As a result of this incident David Lister (5) says that 'Robert Harbin's latent interest in paper-folding was suddenly revived and he began to pursue the art with an enthusiasm which has never since waned' and:

Cy Endfield was an American film producer who was living in London as a result of the McCarthy era persecution of alleged communist sympathisers. The part that Robert Harbin played in the film 'The Limping Man' was that of a magician, Harper LeStrade. According to David Lister (9) 'Enfield came across Harbin practising paperfolding during the long waits on the set and in return, he showed him how to fold a fine peacock from a pound note, which he had learnt not long before.' (Robert Harbin included the peacock design he learned from Cy Endfield in his 1955 book 'Paper Magic'.)

According to Movie Magg: The Limping Man (Banner/Eros, 1951/53) 'There’s also some confusion about exactly when this film was made, since the Mill Creek Entertainment package lists it as 1951 but gives 1953 — my guess is it was made in 1951 (the dialogue referred to the war as having ended six years earlier) but it wasn’t released in the U.S. until 1953 and that was what was going by.' Clearly if this guess is correct then Robert Harbin's interaction with Cy Endfield on the set happened before the incident at East Grinstead Hospital. However, since 'The Limping Man’ was released in the UK in November 1953, and in the US in December, it is just possible that David Lister's chronology is correct and that it was made entirely in the Summer and Autumn of that year.

In addition to this possible error, David Lister may also have compacted his chronology in respect of the introduction of Robert Harbin to Gershon Legman by Cy Endfield. My best guess is that this did not happen until 1955. In (6) he says of 'Paper Magic': 'Much of the book was compiled before Robert Harbin made contact with Gershon Legman', which does not seem possible if Cy Endfield made the introduction in 1953.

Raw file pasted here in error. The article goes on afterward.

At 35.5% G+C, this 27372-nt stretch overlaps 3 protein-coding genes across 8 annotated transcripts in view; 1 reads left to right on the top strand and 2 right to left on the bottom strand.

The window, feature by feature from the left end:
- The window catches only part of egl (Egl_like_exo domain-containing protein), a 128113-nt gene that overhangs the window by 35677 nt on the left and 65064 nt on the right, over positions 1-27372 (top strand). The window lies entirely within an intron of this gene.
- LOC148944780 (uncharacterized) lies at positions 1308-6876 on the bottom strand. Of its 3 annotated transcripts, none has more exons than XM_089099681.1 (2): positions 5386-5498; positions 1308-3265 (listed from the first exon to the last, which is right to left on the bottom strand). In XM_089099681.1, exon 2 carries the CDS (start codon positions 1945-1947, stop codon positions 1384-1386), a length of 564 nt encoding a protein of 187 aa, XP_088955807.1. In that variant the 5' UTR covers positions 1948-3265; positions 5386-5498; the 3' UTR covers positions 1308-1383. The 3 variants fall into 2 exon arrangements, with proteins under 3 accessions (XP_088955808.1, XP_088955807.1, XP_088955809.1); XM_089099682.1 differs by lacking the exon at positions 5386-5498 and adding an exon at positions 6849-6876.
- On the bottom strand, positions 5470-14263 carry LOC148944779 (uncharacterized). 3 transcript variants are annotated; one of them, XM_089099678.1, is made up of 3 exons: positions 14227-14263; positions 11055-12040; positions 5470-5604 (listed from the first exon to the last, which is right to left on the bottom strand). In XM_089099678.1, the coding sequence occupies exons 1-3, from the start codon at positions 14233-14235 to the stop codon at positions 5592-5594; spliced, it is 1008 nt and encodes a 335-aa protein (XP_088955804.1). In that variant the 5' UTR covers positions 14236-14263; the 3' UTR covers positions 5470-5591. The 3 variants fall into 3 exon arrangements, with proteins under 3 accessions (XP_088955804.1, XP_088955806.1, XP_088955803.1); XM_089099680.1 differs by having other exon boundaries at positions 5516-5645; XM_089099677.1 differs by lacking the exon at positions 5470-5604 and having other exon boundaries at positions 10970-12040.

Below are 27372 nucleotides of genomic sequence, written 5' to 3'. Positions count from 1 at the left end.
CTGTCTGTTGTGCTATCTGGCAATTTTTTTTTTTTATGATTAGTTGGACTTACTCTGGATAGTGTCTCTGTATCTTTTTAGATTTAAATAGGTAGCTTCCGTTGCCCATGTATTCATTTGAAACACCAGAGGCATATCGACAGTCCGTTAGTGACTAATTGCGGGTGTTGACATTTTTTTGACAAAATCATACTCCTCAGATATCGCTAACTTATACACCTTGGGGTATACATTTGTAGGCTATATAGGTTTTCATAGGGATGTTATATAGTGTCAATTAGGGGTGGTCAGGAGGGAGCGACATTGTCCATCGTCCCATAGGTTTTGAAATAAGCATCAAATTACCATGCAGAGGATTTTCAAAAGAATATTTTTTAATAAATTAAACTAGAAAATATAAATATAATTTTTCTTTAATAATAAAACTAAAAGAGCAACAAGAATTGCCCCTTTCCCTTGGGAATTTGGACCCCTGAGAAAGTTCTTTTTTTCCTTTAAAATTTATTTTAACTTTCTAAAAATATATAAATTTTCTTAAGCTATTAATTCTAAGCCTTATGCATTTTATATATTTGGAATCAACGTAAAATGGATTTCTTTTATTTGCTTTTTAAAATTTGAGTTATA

Robert Harbin demonstrated origami in 'Mr Left and Mr Right', a segment of the BBC TV programme 'Jigsaw'. Episodes aired from Dec 1954 to May 1955.

(Incidentally, according to the Wikipedia entry for David Lister, 'Lister was interested in Origami since he was young, but took it up in earnest in 1955 after seeing Robert Harbin on television in the children’s show Mr Left and Mr Right.'



Publication of 'Paper Magic', his first book on paperfolding. Most of the designs diagrammed in the book were traditional Western European or Japanese designs but the book also contained many original designs by Robert Harbin himself, the book’s illustrator, the now disgraced Australian entertainer Rolf Harris (who had also appeared on ‘Jigsaw’), and other paperfolders from around the world.

According to David Lister (3):

and that ‘in addition to all his other achievements, he (Robert Harbin) introduced a new word, origami, into the English language: its first appearance in an English-language book was in Paper Magic.’



According to David Lister (4), Lillian Oppenheimer's son Bill Kruskal gave her a copy of 'Paper Magic' in early 1957. Lillian immediately wrote to Robert Harbin and when she travelled to London to visit her daughter Rosaly in April of the same year she asked him to meet with her.

According to Lillian Oppenheimer's own account (8), when they met Robert Harbin showed her all his papers and books on paperfolding. Robert Harbin then told Lillian about Gershon Legman and gave her Akira Yoshizawa's address so that she could write to him

According to David Lister’s account (4), ‘Lillian also went on to France to try to meet Gershon Legman, but he was away from his home. Nevertheless Lillian began to correspond with him and also with Akira Yoshizawa and Ligia Montoya, whom Gershon Legman had discovered.’.